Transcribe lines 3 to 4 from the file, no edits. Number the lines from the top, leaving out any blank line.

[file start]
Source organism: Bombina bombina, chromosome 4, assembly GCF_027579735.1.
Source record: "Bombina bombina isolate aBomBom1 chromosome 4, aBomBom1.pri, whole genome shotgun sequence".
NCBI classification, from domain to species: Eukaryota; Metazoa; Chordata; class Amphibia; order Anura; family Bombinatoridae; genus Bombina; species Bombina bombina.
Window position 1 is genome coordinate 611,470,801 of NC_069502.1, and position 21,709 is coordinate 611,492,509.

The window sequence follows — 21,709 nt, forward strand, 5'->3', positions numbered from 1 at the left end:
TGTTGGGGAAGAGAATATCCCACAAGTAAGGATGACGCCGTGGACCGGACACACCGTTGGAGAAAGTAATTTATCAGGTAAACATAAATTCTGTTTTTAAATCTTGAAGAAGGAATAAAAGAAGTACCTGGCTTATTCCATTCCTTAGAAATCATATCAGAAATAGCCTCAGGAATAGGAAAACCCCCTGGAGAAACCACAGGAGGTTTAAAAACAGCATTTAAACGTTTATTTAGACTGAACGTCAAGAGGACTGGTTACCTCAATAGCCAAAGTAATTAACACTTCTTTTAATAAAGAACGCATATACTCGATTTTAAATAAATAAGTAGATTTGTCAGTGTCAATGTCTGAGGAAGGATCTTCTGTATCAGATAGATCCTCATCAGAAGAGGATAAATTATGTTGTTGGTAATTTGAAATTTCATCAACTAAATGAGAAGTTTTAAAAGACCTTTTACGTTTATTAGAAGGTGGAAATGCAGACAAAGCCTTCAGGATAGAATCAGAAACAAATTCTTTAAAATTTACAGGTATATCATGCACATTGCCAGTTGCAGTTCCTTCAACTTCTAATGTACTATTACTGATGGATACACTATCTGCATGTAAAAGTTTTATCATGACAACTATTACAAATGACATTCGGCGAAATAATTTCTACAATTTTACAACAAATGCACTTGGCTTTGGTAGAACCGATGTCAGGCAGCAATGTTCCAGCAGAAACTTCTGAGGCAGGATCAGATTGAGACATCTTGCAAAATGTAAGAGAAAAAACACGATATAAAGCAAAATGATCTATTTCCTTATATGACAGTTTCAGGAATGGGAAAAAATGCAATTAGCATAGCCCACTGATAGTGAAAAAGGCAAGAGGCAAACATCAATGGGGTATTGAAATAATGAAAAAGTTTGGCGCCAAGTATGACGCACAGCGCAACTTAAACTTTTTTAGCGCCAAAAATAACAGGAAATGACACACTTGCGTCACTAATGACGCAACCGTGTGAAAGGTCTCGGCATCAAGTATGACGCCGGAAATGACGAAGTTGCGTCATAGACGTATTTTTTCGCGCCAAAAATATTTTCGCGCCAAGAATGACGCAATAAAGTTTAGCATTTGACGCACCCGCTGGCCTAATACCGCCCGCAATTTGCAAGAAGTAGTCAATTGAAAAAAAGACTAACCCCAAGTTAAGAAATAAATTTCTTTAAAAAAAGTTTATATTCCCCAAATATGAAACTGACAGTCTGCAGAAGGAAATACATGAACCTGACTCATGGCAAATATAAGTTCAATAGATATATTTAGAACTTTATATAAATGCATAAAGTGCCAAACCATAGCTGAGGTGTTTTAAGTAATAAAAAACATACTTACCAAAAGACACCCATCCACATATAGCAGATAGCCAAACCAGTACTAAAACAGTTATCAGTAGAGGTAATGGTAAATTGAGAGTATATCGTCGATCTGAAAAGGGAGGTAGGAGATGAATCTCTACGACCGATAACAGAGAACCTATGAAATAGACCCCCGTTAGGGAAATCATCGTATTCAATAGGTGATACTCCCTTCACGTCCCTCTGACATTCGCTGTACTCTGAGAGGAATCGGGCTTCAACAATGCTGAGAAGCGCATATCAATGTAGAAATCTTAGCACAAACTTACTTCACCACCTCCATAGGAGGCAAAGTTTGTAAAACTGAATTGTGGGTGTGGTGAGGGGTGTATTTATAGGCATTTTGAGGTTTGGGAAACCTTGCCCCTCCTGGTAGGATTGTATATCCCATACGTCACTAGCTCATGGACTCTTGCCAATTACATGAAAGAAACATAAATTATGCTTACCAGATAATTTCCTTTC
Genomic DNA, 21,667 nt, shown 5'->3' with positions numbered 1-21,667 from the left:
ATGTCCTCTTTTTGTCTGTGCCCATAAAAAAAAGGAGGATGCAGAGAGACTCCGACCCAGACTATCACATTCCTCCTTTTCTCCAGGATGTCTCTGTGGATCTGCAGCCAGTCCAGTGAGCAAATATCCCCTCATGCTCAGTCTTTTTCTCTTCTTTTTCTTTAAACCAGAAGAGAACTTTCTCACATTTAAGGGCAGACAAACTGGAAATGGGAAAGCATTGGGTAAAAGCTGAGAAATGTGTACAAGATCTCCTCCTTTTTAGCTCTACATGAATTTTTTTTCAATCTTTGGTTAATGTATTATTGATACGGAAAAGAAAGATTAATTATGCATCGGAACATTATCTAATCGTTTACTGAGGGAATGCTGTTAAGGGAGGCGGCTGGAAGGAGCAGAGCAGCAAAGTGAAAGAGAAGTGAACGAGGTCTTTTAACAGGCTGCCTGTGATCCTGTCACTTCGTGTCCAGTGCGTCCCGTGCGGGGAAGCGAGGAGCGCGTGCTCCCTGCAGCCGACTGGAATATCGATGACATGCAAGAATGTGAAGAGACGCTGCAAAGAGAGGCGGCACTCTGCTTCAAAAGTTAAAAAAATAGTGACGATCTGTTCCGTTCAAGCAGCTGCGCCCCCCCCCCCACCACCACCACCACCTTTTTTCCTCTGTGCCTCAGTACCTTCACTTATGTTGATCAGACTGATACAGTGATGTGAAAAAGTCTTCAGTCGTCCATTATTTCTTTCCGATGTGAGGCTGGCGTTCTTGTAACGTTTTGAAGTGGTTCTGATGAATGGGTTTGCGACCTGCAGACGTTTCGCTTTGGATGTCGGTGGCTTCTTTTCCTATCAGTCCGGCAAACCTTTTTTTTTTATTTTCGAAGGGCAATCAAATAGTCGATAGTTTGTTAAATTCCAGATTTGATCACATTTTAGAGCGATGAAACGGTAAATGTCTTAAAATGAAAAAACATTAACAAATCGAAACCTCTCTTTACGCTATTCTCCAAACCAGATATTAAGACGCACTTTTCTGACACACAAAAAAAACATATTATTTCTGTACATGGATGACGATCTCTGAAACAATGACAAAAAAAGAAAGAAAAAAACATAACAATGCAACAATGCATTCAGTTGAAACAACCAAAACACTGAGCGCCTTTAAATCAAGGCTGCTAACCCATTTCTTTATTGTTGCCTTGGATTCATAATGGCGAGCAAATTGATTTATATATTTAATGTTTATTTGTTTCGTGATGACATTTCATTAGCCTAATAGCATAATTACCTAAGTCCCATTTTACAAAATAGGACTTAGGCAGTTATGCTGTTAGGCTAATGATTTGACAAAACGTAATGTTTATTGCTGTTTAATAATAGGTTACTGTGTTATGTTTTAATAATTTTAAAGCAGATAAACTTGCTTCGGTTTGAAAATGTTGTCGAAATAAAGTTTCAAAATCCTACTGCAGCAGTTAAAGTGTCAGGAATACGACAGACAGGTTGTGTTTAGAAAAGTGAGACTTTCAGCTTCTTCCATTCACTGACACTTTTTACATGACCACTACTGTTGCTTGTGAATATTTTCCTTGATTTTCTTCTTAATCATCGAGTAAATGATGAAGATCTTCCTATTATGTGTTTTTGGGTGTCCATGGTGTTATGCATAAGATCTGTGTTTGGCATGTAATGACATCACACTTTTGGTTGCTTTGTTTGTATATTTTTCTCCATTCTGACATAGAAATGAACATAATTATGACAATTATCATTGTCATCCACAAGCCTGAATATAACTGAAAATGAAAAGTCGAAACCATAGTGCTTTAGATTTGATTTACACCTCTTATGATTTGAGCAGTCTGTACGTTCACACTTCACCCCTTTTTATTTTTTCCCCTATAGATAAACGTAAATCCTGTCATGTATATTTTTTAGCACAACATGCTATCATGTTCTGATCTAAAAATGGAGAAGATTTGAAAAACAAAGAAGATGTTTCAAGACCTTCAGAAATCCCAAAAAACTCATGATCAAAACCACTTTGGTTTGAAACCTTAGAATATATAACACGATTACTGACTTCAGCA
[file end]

NCBI classification, from domain to species: Eukaryota; Metazoa; Chordata; class Amphibia; order Anura; family Bombinatoridae; genus Bombina; species Bombina bombina.
Window position 1 is genome coordinate 611,470,801 of NC_069502.1, and position 21,709 is coordinate 611,492,509.